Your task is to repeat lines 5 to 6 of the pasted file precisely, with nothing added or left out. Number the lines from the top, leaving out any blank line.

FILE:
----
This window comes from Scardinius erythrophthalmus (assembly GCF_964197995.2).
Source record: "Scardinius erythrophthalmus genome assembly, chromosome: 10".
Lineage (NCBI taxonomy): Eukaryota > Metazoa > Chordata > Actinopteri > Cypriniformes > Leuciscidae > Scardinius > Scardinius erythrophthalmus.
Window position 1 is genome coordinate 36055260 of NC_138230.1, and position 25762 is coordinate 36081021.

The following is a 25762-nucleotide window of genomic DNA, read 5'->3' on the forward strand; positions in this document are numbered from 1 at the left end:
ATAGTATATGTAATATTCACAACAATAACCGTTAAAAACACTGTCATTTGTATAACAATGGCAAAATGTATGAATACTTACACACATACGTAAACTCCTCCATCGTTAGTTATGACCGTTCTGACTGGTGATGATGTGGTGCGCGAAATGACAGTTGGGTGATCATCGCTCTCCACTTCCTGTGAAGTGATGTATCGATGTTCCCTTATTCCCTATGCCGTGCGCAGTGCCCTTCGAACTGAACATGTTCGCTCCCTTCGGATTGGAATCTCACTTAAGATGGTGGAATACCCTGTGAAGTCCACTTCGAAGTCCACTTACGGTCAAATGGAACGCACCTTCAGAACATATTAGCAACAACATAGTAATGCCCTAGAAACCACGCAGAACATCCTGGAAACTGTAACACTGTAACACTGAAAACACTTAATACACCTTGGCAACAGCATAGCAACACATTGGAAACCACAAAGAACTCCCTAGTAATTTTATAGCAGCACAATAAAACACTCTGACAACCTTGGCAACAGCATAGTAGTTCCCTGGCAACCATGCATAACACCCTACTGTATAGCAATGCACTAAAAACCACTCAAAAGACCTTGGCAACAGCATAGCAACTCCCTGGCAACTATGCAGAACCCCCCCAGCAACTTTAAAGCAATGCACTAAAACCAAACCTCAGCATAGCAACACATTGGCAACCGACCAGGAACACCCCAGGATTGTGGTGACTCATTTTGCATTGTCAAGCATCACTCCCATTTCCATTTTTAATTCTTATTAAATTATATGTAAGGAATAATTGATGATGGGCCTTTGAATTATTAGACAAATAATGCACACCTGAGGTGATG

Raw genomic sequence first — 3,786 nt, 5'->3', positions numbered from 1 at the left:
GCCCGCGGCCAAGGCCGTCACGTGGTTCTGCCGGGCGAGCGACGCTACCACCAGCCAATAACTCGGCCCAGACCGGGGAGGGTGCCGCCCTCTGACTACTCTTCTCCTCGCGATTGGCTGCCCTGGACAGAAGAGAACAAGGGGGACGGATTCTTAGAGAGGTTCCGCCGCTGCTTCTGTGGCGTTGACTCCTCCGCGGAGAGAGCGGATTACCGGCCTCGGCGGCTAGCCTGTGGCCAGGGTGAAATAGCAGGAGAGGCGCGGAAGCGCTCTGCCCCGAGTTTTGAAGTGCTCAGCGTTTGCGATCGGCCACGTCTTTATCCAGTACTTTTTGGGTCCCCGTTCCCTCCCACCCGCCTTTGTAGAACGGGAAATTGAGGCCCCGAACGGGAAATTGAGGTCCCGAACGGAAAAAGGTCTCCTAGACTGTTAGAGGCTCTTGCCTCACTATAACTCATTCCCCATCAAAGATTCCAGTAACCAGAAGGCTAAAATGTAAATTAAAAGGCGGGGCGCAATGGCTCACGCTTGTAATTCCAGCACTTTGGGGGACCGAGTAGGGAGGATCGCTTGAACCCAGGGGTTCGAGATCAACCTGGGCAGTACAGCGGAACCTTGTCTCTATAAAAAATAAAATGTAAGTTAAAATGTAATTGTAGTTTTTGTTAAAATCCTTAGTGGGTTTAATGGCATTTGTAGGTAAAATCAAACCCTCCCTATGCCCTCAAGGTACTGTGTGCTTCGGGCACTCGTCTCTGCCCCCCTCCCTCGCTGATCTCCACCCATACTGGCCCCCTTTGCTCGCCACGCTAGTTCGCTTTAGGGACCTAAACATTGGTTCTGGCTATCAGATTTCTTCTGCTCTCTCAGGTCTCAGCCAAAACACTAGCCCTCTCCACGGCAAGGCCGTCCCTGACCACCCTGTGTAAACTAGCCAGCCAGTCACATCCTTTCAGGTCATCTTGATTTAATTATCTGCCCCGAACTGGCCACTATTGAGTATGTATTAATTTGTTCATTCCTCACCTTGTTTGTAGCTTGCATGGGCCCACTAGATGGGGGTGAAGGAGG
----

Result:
The following is a 25762-nucleotide window of genomic DNA, read 5'->3' on the forward strand; positions in this document are numbered from 1 at the left end:
ATAGTATATGTAATATTCACAACAATAACCGTTAAAAACACTGTCATTTGTATAACAATGGCAAAATGTATGAATACTTACACACATACGTAAACTCCTCCATCGTTAGTTATGACCGTTCTGACTGGTGATGATGTGGTGCGCGAAATGACAGTTGGGTGATCATCGCTCTCCACTTCCTGTGAAGTGATGTATCGATGTTCCCTTATTCCCTATGCCGTGCGCAGTGCCCTTCGAACTGAACATGTTCGCTCCCTTCGGATTGGAATCTCACTTAAGATGGTGGAATACCCTGTGAAGTCCACTTCGAAGTCCACTTACGGTCAAATGGAACGCACCTTCAGAACATATTAGCAACAACATAGTAATGCCCTAGAAACCACGCAGAACATCCTGGAAACTGTAACACTGTAACACTGAAAACACTTAATACACCTTGGCAACAGCATAGCAACACATTGGAAACCACAAAGAACTCCCTAGTAATTTTATAGCAGCACAATAAAACACTCTGACAACCTTGGCAACAGCATAGTAGTTCCCTGGCAACCATGCATAACACCCTACTGTATAGCAATGCACTAAAAACCACTCAAAAGACCTTGGCAACAGCATAGCAACTCCCTGGCAACTATGCAGAACCCCCCCAGCAACTTTAAAGCAATGCACTAAAACCAAACCTCAGCATAGCAACACATTGGCAACCGACCAGGAACACCCCAGGATTGTGGTGACTCATTTTGCATTGTCAAGCATCACTCCCATTTCCATTTTTAATTCTTATTAAATTATATGTAAGGAATAATTGATGATGGGCCTTTGAATTATTAGACAAATAATGCACACCTGAGGTGATG